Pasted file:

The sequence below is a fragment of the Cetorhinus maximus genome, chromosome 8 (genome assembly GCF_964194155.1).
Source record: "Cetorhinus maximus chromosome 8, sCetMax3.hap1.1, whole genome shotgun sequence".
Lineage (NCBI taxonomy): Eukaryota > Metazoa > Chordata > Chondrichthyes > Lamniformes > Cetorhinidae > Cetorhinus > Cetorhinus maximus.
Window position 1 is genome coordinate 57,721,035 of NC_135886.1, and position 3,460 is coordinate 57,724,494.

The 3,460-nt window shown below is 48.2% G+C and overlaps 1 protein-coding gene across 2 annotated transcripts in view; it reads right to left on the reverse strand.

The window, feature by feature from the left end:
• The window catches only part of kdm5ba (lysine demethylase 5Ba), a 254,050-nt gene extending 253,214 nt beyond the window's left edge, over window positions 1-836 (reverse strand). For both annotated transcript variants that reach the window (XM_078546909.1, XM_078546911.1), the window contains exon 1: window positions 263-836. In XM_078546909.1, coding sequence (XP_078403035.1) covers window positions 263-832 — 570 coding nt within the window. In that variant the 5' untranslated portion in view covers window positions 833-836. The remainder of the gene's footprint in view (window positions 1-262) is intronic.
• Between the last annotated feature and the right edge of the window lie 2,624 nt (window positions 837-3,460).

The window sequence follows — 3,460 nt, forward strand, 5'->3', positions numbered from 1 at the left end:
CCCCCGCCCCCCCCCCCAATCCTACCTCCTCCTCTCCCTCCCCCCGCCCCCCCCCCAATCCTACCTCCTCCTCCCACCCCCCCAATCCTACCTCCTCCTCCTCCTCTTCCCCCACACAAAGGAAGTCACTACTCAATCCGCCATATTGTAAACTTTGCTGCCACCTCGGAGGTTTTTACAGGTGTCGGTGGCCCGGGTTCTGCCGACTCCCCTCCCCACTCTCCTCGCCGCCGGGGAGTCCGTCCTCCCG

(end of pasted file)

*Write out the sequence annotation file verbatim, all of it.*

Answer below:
The sequence below is a fragment of the Cetorhinus maximus genome, chromosome 8 (genome assembly GCF_964194155.1).
Source record: "Cetorhinus maximus chromosome 8, sCetMax3.hap1.1, whole genome shotgun sequence".
Lineage (NCBI taxonomy): Eukaryota > Metazoa > Chordata > Chondrichthyes > Lamniformes > Cetorhinidae > Cetorhinus > Cetorhinus maximus.
Window position 1 is genome coordinate 57,721,035 of NC_135886.1, and position 3,460 is coordinate 57,724,494.

The 3,460-nt window shown below is 48.2% G+C and overlaps 1 protein-coding gene across 2 annotated transcripts in view; it reads right to left on the reverse strand.

The window, feature by feature from the left end:
• The window catches only part of kdm5ba (lysine demethylase 5Ba), a 254,050-nt gene extending 253,214 nt beyond the window's left edge, over window positions 1-836 (reverse strand). For both annotated transcript variants that reach the window (XM_078546909.1, XM_078546911.1), the window contains exon 1: window positions 263-836. In XM_078546909.1, coding sequence (XP_078403035.1) covers window positions 263-832 — 570 coding nt within the window. In that variant the 5' untranslated portion in view covers window positions 833-836. The remainder of the gene's footprint in view (window positions 1-262) is intronic.
• Between the last annotated feature and the right edge of the window lie 2,624 nt (window positions 837-3,460).

The window sequence follows — 3,460 nt, forward strand, 5'->3', positions numbered from 1 at the left end:
CCCCCGCCCCCCCCCCCAATCCTACCTCCTCCTCTCCCTCCCCCCGCCCCCCCCCCAATCCTACCTCCTCCTCCCACCCCCCCAATCCTACCTCCTCCTCCTCCTCTTCCCCCACACAAAGGAAGTCACTACTCAATCCGCCATATTGTAAACTTTGCTGCCACCTCGGAGGTTTTTACAGGTGTCGGTGGCCCGGGTTCTGCCGACTCCCCTCCCCACTCTCCTCGCCGCCGGGGAGTCCGTCCTCCCG